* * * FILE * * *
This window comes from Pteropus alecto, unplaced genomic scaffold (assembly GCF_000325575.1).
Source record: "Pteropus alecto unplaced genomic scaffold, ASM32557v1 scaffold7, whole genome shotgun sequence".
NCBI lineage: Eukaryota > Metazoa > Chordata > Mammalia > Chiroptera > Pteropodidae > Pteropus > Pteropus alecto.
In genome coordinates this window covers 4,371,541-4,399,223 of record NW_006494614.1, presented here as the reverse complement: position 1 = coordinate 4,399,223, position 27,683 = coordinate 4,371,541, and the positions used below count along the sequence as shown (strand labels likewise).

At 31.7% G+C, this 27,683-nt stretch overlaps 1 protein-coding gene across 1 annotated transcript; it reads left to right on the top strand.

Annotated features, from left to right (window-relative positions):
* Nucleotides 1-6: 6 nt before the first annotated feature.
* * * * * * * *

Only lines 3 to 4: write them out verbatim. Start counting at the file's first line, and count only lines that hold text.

NCBI lineage: Eukaryota > Metazoa > Chordata > Mammalia > Chiroptera > Pteropodidae > Pteropus > Pteropus alecto.
In genome coordinates this window covers 4,371,541-4,399,223 of record NW_006494614.1, presented here as the reverse complement: position 1 = coordinate 4,399,223, position 27,683 = coordinate 4,371,541, and the positions used below count along the sequence as shown (strand labels likewise).